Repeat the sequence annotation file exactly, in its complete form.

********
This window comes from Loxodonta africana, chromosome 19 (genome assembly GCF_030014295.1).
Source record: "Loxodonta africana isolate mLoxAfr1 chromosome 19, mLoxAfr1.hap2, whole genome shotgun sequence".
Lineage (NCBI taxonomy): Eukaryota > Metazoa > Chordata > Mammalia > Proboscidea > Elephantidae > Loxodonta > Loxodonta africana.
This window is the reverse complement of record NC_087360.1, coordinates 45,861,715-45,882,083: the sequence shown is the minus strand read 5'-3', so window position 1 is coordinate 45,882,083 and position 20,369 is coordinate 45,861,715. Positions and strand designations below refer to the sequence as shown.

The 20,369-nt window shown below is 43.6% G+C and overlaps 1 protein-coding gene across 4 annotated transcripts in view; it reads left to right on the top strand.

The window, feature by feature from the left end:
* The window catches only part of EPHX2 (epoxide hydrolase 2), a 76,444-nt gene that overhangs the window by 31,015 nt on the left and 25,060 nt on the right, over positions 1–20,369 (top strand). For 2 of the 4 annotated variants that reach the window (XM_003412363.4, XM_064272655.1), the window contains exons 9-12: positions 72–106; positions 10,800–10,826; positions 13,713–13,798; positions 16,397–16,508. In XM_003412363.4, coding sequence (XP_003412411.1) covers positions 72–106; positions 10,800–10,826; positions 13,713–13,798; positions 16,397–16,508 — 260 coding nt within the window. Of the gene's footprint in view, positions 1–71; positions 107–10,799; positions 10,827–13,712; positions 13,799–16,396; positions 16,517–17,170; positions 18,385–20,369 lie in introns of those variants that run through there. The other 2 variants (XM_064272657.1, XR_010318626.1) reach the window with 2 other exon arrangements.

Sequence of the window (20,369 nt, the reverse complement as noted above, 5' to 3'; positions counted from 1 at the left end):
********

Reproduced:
This window comes from Loxodonta africana, chromosome 19 (genome assembly GCF_030014295.1).
Source record: "Loxodonta africana isolate mLoxAfr1 chromosome 19, mLoxAfr1.hap2, whole genome shotgun sequence".
Lineage (NCBI taxonomy): Eukaryota > Metazoa > Chordata > Mammalia > Proboscidea > Elephantidae > Loxodonta > Loxodonta africana.
This window is the reverse complement of record NC_087360.1, coordinates 45,861,715-45,882,083: the sequence shown is the minus strand read 5'-3', so window position 1 is coordinate 45,882,083 and position 20,369 is coordinate 45,861,715. Positions and strand designations below refer to the sequence as shown.

The 20,369-nt window shown below is 43.6% G+C and overlaps 1 protein-coding gene across 4 annotated transcripts in view; it reads left to right on the top strand.

The window, feature by feature from the left end:
* The window catches only part of EPHX2 (epoxide hydrolase 2), a 76,444-nt gene that overhangs the window by 31,015 nt on the left and 25,060 nt on the right, over positions 1–20,369 (top strand). For 2 of the 4 annotated variants that reach the window (XM_003412363.4, XM_064272655.1), the window contains exons 9-12: positions 72–106; positions 10,800–10,826; positions 13,713–13,798; positions 16,397–16,508. In XM_003412363.4, coding sequence (XP_003412411.1) covers positions 72–106; positions 10,800–10,826; positions 13,713–13,798; positions 16,397–16,508 — 260 coding nt within the window. Of the gene's footprint in view, positions 1–71; positions 107–10,799; positions 10,827–13,712; positions 13,799–16,396; positions 16,517–17,170; positions 18,385–20,369 lie in introns of those variants that run through there. The other 2 variants (XM_064272657.1, XR_010318626.1) reach the window with 2 other exon arrangements.

Sequence of the window (20,369 nt, the reverse complement as noted above, 5' to 3'; positions counted from 1 at the left end):